Experts reveal New Year’s resolution success techniques

U.S. Army Soldiers from the 25th Infantry Division conduct the annual Tropic Lightning Week weightlifting competition, deadlift event on Schofield Barracks, Hawaii, Dec. 7, 2022. TLW 2022 is a week-long occurrence comprising 15 competitive events designed to build cohesion, increase morale, and celebrate the Division’s history.(U.S. Army photo by Pfc. Mariah Aguilar, 25th Infantry Division)

The new year is often viewed as an opportunity to make a fresh start, many times with a focus on being healthier, maybe losing a few pounds. 

However, Laura Bottoms, a chief at the Ireland Army Health Clinic Nutrition Care Services on Fort Knox in Kentucky, said good intentions sometimes end up as failed resolutions if the right mindset isn’t there from the get-go. 

“We come out of the holidays where we’ve been indulging, off routine and off schedule,” said Bottoms. “Then, it’s January 1st and you’re trying to restart with all this pressure.” 

The first step toward success, according to Bottoms, is first simply to reestablish a normal routine rather than try to create an entirely new one out of the gate. She said it’s common to make the mistake of going straight into big changes on Day One.

U.S. Army National Guard, Spc. Alison Boling, with the 16th Engineer Brigade, wears a facemask while working out at a soft reopening of the MWR main fitness center on Camp Buehring, Kuwait, September 3, 2020. Boling helped demonstrate new COVID-19 mitigation measures implemented at the gym during the soft reopening event. (U.S. Army Reserve photo by Sgt. Khylee Woodford)

“We often feel so far off track after the first of the year,” said Bottoms. “It’s almost like a slingshot effect, where we feel like the only thing to do is go super gung-ho the other way.” 

With so many treats and goodies readily available during the holiday season, Bottoms noted many people tend to beat themselves up mentally for choosing to indulge — something that can cause its own issues. 

“There’s a lot of shame and guilt about experiences over the holidays,” said Bottoms. “That really sets people up for going to that extreme.” 

Internal behavioral health consultant Margaret Baker agreed with Bottoms, highlighting the detriment negativity can have. 

“Shaming yourself in any way doesn’t lead to good lasting results,” said Baker. “You might see some growth initially, but you end up self-sabotaging at some point.” 

Both professionals emphasized the importance of granting personal grace when working toward a new diet or exercise goal.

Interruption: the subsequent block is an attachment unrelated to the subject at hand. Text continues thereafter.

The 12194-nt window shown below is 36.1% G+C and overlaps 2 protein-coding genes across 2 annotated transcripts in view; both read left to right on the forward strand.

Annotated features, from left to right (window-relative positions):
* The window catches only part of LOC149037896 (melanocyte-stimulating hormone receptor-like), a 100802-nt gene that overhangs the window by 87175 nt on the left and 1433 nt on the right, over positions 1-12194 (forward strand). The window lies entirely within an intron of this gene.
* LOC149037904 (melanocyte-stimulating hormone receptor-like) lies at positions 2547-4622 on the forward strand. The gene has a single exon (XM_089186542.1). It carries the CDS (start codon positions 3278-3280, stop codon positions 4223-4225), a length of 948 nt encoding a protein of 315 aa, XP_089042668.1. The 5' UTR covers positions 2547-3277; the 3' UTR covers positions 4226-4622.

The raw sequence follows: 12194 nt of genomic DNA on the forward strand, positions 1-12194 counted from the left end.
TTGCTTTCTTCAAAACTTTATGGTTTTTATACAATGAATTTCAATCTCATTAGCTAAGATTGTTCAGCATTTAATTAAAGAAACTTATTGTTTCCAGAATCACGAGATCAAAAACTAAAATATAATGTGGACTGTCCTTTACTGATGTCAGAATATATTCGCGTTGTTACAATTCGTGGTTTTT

“Nobody is perfect,” said Baker. “When you’re beating yourself up for not being perfect, that’s when you stop seeing the progress.” 

Baker said there’s another common pitfall for many attempting to follow through with a resolution. 

“I see a lot of rigid thinking about the new year,” said Baker. “There are these ‘all or nothing’ behaviors like really intense diet or exercise, and general lifestyle goals without any built-in moderation or understanding that life happens.  

Inevitably, something happens and it completely derails people.” 

A good rule of thumb with new goals is to be flexible, according to Baker. She said to stay away from overly specific objectives, especially when it comes to the scales. 

“Sometimes we get very fixated on numerical goals,” said Baker. “The problem with those is that they only feel good when we’re right on target.” 

One way Baker said to help allow more flexibility is to always have a backup plan. 

“Give yourself tiered options,” said Baker. “Maybe your first choice would be to meal-prep or go to the gym after work – but recognize that may not always be able to happen and have a second option.” 

Another helpful tip for success Baker offered was to openly share your resolutions with others.

“Having your system buy into your goal is really important on a lot of levels,” said Baker. “If you can help people see how they can support you, it will help you build confidence in succeeding.” 

Bottoms added that if the people closest to you don’t necessarily provide the amount of support or enthusiasm you feel you need, don’t be afraid to seek encouragement elsewhere.

As accomplishments are achieved, Baker said it’s also important to pat yourself on the back. 

“Give yourself goal-focused rewards,” said Baker. “You could get yourself new workout gear or go over to [your favorite smoothie bar] after the gym — something that feels like it’s reinforcing the goal you have.” 

Fort Knox offers its community members a variety of helpful tools for those who have a health-related goal. Bottoms urged anyone looking for guidance to take advantage of the many opportunities available in their area.